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Samsung Galaxy Mini review

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It's got a low resolution screen, but if you want a SIM-free Android phone on a tight budget, it's a bargain

Review Date: 6 Aug 2011

Price when reviewed: £96

Buy it now for: £70
(see more store prices)


Reviewed By: David Ludlow

Our Rating 4 stars out of 5

User Rating 4 stars out of 5

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Samsung seems intent on being the dominant mobile phone manufacturer at all price points. It's already impressed us this year with the high-end Samsung Galaxy S2 and the budget Galaxy Fit. Now it's the turn of another budget Android handset, the Galaxy Mini.

In many ways the Mini is very similar to the Fit. Both are a similar size and look fairly similar too. As with the Mini, the Fit is made from plastic, although the build quality is high and the phone feels pretty tough and well made.

Samsung Galaxy Mini left

Telling the differences between the phones requires a bit of investigation. One difference is that the Mini has a slightly smaller screen to the Fit (3.1in vs 3.3in), although both phones have the same 240x320 resolution so the difference isn't particularly noticeable.

Samsung Galaxy Mini

This resolution is fine, although text can look a fit fuzzy and you need to zoom into a web page in order to be able to read properly. Still, at this price high-resolution AMOLED screens are simply too expensive to include, so it's to be expected.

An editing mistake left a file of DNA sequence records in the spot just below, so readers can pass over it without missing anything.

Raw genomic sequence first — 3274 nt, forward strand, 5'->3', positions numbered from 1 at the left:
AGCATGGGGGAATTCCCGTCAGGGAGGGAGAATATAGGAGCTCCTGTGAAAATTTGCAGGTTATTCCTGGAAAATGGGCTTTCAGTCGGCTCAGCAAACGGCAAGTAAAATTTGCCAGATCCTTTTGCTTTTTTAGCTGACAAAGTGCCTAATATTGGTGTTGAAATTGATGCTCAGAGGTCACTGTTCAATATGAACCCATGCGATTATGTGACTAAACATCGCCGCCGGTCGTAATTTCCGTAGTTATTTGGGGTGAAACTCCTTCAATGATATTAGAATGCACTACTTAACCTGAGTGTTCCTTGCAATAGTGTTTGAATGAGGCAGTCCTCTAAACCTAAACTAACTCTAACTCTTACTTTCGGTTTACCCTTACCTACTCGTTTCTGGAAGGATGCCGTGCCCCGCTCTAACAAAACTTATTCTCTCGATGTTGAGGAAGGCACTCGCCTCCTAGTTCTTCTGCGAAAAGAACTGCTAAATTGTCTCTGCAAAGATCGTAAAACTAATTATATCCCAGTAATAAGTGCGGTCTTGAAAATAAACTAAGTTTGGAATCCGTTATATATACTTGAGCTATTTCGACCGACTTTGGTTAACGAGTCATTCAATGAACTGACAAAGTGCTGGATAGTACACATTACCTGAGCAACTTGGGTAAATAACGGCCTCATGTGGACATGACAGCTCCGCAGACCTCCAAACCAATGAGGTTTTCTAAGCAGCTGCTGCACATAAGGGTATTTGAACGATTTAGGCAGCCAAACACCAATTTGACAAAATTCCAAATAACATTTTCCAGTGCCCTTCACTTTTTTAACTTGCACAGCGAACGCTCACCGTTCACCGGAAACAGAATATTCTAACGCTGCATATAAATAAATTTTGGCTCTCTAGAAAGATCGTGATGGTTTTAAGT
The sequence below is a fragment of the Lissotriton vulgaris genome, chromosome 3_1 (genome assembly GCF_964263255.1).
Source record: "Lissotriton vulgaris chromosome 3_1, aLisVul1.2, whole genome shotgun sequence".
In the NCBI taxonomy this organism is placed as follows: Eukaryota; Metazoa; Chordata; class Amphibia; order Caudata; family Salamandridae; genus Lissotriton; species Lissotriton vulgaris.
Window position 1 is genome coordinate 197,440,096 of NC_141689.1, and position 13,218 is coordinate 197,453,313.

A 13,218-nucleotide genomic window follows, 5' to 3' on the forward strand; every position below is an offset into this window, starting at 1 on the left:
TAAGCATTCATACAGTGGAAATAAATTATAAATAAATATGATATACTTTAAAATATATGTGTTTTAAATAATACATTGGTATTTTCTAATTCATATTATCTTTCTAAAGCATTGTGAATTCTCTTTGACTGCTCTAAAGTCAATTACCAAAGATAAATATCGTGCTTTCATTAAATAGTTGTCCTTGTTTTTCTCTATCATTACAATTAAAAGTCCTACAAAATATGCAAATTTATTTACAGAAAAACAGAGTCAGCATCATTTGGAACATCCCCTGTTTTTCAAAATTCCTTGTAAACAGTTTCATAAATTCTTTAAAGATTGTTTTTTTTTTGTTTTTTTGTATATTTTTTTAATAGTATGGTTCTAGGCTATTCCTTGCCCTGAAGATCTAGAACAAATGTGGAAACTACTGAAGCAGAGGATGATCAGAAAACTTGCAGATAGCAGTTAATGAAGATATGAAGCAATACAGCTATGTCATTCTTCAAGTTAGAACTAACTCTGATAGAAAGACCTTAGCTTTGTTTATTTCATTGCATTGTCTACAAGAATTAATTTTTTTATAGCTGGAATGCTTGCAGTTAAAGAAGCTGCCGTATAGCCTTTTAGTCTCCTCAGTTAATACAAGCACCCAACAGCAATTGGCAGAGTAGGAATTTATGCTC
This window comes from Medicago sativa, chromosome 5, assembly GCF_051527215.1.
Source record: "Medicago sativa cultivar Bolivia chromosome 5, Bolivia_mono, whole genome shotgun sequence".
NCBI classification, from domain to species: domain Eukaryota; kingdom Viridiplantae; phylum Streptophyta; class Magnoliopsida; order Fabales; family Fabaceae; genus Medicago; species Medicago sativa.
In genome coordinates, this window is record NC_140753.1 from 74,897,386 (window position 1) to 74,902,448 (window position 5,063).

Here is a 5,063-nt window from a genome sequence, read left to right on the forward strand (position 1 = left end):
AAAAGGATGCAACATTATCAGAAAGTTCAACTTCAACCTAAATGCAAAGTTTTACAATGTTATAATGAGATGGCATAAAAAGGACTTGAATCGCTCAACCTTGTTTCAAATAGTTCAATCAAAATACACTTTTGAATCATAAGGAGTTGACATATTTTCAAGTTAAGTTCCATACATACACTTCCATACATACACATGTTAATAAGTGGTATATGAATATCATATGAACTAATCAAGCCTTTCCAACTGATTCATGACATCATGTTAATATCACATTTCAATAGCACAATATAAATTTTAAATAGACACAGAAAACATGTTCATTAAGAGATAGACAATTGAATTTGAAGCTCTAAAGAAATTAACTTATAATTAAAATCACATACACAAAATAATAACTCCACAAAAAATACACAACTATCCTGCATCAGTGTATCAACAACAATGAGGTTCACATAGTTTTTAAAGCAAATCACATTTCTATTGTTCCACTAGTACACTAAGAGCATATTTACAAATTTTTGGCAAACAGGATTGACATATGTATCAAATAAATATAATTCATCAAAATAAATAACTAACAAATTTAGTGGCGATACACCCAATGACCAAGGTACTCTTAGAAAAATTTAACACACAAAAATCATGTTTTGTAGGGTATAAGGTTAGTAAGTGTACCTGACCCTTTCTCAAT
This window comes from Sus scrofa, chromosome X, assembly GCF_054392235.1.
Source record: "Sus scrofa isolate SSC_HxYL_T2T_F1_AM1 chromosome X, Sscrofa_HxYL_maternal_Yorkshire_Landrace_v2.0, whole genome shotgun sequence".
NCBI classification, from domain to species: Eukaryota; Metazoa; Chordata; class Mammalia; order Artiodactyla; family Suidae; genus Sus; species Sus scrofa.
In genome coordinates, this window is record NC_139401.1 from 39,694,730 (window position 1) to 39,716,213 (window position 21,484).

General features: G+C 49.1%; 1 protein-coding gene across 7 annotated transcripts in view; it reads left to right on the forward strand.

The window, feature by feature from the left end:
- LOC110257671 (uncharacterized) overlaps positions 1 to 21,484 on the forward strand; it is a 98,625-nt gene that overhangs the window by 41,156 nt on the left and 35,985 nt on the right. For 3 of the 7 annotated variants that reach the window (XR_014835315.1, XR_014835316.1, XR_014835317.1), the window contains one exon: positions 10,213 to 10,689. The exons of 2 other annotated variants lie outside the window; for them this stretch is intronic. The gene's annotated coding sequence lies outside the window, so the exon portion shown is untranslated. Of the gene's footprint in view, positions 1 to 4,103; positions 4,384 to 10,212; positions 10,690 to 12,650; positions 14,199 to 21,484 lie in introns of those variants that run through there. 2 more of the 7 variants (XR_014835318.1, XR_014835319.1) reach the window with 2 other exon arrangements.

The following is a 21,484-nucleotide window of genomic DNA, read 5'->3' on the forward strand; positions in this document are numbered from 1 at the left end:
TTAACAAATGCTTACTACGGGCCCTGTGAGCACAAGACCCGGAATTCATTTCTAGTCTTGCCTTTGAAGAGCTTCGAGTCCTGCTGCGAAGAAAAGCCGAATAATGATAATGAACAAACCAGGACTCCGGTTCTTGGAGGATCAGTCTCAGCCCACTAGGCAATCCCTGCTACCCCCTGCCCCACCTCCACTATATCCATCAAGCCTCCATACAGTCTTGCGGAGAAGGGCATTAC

As with the Fit, the Mini has a 600MHz single-core processor. It may seem a little bit slow by today's standards, but it nipped along and we found zooming into web pages and navigating through the OS to be slick and smooth for the most part. Once you've got a lot of applications open, the slow processor means it can take a while to switch between them; fortunately, Samsung has built-in a Task Manager app to end unwanted processes and we recommend using it. You'll also find that the latest games will chug a little.

Android 2.2 comes installed on the phone, which means you turn the phone into a 3G hotspot using its Wi-Fi adaptor. It's a little bit of a shame that Android 2.3 wasn't installed, as it's that little bit more polished. That said, Samsung's customisation of the OS makes up for some of 2.2's short-fallings. In particular, the new copy-and-paste selection tools are far more advanced than the basic Android 2.2 version and actually easier to use than the Google version in Android 2.3. We also like the way that Samsung has integrated the shortcut buttons for toggling Wi-Fi, Bluetooth, GPS and Silent mode into the standard Android pull-down menu.

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